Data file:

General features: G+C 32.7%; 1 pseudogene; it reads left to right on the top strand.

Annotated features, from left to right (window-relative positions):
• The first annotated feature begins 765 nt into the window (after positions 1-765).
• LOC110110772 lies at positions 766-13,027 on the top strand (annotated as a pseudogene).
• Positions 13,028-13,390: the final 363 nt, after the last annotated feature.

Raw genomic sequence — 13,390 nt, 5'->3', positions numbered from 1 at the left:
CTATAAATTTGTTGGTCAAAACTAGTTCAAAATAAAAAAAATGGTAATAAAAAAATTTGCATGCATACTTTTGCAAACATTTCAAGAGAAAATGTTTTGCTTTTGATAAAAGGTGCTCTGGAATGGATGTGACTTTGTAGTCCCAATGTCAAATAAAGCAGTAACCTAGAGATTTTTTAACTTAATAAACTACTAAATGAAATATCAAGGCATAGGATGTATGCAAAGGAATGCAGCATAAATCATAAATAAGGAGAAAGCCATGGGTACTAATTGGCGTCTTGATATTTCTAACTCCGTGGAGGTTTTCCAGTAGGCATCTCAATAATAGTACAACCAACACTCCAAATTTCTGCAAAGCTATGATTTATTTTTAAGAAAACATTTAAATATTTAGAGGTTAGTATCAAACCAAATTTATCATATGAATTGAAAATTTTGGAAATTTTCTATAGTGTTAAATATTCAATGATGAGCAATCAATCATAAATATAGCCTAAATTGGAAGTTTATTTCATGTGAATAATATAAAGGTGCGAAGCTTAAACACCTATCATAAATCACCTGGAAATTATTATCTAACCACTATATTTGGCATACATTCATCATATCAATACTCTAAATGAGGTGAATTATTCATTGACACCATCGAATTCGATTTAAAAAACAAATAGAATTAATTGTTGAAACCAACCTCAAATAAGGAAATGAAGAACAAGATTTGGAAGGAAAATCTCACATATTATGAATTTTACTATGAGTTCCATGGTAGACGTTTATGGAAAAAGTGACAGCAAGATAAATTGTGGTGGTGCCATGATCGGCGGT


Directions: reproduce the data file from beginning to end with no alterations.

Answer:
General features: G+C 32.7%; 1 pseudogene; it reads left to right on the top strand.

Annotated features, from left to right (window-relative positions):
• The first annotated feature begins 765 nt into the window (after positions 1-765).
• LOC110110772 lies at positions 766-13,027 on the top strand (annotated as a pseudogene).
• Positions 13,028-13,390: the final 363 nt, after the last annotated feature.

Raw genomic sequence — 13,390 nt, 5'->3', positions numbered from 1 at the left:
CTATAAATTTGTTGGTCAAAACTAGTTCAAAATAAAAAAAATGGTAATAAAAAAATTTGCATGCATACTTTTGCAAACATTTCAAGAGAAAATGTTTTGCTTTTGATAAAAGGTGCTCTGGAATGGATGTGACTTTGTAGTCCCAATGTCAAATAAAGCAGTAACCTAGAGATTTTTTAACTTAATAAACTACTAAATGAAATATCAAGGCATAGGATGTATGCAAAGGAATGCAGCATAAATCATAAATAAGGAGAAAGCCATGGGTACTAATTGGCGTCTTGATATTTCTAACTCCGTGGAGGTTTTCCAGTAGGCATCTCAATAATAGTACAACCAACACTCCAAATTTCTGCAAAGCTATGATTTATTTTTAAGAAAACATTTAAATATTTAGAGGTTAGTATCAAACCAAATTTATCATATGAATTGAAAATTTTGGAAATTTTCTATAGTGTTAAATATTCAATGATGAGCAATCAATCATAAATATAGCCTAAATTGGAAGTTTATTTCATGTGAATAATATAAAGGTGCGAAGCTTAAACACCTATCATAAATCACCTGGAAATTATTATCTAACCACTATATTTGGCATACATTCATCATATCAATACTCTAAATGAGGTGAATTATTCATTGACACCATCGAATTCGATTTAAAAAACAAATAGAATTAATTGTTGAAACCAACCTCAAATAAGGAAATGAAGAACAAGATTTGGAAGGAAAATCTCACATATTATGAATTTTACTATGAGTTCCATGGTAGACGTTTATGGAAAAAGTGACAGCAAGATAAATTGTGGTGGTGCCATGATCGGCGGT